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This is a menu of the topics on this page (click on any): URBAN OPEN SPACE AND RECREATION General Description General Policies TANU Cell Open Area Description Policies Community Park and Walkway System Description Policies Recreation Park Description Open Space Core Description Policies Special Open Spaces Description Policies .
URBAN OPEN SPACE AND RECREATION
The Capital City's open spaces are intended to perform a number of functions
with the Plan, making the best possible use of the natural characteristics of the land and vegetation, the open creek and river beds and the dominant topographic features.
Landscaping will play an important role in creating a satisfactory living environment. Roads, pedestrian routes and open space areas should be carefully landscaped; in general, not less than one tree per dwelling unit should be provided elsewhere within the neighbourhood.
Until such time as areas are needed for recreation facilities, small-scale agriculture should be carried out as at present.
The urban open space should provide formal and informal recreation space and sites for schools. Except where organized games are proposed, extensive tree planting programmes should be initiated, using indigenous vegetation types.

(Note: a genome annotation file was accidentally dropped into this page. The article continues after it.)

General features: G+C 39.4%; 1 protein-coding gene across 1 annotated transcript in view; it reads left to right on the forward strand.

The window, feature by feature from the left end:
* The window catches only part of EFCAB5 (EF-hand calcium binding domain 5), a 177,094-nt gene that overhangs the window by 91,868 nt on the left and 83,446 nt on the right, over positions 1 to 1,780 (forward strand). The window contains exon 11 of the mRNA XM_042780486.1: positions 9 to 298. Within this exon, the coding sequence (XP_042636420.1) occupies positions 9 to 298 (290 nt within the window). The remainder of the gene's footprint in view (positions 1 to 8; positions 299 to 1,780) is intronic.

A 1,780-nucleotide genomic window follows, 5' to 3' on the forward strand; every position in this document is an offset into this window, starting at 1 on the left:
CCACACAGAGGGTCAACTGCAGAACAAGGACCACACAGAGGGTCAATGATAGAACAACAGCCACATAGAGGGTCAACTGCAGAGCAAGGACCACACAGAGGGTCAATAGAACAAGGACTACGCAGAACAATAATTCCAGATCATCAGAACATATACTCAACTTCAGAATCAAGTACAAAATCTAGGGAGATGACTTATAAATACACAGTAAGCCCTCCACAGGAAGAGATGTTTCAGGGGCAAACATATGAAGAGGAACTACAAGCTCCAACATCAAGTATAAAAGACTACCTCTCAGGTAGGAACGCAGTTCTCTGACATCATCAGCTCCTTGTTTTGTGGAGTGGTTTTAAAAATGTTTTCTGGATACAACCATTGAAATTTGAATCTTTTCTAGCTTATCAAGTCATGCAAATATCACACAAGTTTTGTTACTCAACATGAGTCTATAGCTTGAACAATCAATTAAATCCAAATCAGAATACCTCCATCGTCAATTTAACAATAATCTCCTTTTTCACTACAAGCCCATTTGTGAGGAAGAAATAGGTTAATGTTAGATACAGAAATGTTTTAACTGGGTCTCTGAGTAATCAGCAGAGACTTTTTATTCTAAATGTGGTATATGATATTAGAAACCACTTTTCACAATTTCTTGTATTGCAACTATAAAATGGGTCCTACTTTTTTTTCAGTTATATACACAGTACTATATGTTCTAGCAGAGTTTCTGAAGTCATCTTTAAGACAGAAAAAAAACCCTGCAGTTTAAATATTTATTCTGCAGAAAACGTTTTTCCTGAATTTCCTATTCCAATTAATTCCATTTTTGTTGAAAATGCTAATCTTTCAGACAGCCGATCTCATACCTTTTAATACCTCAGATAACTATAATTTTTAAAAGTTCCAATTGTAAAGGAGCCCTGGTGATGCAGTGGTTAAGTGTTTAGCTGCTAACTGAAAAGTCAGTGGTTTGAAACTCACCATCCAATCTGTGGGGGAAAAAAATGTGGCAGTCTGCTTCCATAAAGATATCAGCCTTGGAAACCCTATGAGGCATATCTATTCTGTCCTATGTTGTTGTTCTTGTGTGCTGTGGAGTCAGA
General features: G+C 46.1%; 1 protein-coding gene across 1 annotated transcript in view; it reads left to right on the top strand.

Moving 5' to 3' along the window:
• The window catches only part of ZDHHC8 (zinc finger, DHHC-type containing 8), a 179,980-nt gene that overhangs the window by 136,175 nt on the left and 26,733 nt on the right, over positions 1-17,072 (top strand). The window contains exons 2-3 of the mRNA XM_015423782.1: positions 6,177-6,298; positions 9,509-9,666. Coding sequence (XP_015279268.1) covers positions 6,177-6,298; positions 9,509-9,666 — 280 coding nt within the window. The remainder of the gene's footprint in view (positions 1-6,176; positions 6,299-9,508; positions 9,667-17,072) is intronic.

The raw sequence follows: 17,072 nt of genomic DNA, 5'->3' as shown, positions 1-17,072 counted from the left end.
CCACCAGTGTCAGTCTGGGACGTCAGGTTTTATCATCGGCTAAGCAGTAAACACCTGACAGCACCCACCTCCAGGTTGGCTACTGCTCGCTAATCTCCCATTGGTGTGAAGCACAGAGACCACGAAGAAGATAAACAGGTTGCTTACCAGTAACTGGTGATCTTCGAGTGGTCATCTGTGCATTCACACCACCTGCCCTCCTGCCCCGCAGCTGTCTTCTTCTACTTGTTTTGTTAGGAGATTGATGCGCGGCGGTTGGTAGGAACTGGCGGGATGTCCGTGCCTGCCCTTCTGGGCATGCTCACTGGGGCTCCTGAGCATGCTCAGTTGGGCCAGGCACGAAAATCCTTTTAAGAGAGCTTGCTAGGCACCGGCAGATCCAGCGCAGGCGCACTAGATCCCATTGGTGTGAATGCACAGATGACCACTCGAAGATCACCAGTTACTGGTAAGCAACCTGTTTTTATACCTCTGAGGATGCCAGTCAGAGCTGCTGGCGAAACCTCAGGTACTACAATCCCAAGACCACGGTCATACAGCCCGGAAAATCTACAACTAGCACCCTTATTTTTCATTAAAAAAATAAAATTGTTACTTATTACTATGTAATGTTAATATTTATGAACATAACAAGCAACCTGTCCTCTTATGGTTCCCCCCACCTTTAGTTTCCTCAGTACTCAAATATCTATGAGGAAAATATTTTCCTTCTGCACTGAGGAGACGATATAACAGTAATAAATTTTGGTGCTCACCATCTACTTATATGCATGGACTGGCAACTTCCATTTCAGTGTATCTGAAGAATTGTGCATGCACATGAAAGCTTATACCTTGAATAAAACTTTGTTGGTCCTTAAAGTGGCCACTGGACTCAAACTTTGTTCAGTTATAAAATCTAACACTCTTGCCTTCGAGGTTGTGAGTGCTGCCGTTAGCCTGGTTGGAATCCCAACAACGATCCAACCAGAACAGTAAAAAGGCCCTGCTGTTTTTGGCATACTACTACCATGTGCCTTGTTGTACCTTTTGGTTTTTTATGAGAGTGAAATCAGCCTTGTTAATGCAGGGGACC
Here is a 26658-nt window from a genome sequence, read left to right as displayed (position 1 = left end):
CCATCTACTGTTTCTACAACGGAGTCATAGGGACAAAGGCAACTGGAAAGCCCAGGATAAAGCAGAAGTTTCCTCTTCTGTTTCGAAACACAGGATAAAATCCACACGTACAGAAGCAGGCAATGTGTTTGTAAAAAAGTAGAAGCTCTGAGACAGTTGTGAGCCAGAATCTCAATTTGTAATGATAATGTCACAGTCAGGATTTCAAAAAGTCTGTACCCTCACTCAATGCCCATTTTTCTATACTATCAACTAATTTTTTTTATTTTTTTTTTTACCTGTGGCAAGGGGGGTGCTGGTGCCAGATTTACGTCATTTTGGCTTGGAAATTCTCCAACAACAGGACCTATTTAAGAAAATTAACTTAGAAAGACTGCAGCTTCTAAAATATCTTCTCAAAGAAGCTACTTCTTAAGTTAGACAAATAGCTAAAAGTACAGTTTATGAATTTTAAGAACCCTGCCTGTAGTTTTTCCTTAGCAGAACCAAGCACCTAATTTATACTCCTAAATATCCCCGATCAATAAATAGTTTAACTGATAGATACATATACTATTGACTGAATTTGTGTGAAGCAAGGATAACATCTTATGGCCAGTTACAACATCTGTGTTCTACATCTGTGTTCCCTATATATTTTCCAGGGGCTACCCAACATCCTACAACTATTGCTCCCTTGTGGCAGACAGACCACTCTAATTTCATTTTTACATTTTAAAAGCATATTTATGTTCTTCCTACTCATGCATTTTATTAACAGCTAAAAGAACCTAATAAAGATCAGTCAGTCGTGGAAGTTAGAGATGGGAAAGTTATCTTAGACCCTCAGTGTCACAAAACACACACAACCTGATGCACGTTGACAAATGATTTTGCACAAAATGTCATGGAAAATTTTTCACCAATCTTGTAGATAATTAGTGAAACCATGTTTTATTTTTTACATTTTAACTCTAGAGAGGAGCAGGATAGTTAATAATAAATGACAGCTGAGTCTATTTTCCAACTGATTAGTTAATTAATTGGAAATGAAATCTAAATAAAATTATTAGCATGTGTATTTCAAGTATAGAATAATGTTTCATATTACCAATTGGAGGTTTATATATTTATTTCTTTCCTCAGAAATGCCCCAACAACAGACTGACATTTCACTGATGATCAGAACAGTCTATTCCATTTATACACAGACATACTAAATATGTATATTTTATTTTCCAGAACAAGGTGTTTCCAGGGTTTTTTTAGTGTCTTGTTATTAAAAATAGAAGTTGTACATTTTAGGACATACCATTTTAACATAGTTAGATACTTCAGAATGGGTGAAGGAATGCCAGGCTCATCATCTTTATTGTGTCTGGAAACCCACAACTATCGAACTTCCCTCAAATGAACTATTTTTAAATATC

Flat areas should be retained for football and other sports activities. Extensive planting should be provided to give shade and to minimize the effects of wind.
Special attention should be paid to all dry sites so that succulents and other hardy plants can survive and maintain a measure of greenery and shade. The use of timber, stones, boulders, and sands after the traditions of Spain, Mexico and Japan should be exercised and developed into a form and context appropriate to Tanzania.
In association with the residential areas, shambas should be made available to individuals, so that at least half the families in a given area can plant their own maize and vegetables in the rainy season. Shade and screen planting will be important and irrigation water should be made available where this can be economically justified.
Recreation Park Areas should be kept free of urban development, but certain uses may be introduced which will not detract from the visual aspect of the programme. Such uses might include vineyards, demonstration farms, a golf course, institutional uses in large grounds, reforestation, conservation measures for soil and wildlife and certain recreational uses. Buildings related to these uses may be appropriate, but special care must be exercised in their design and location, to minimize their effect on the amenity of the area. Special care will also be necessary regarding the design and location of roads through these areas and in the location of essential utilities, such as power transmission lines.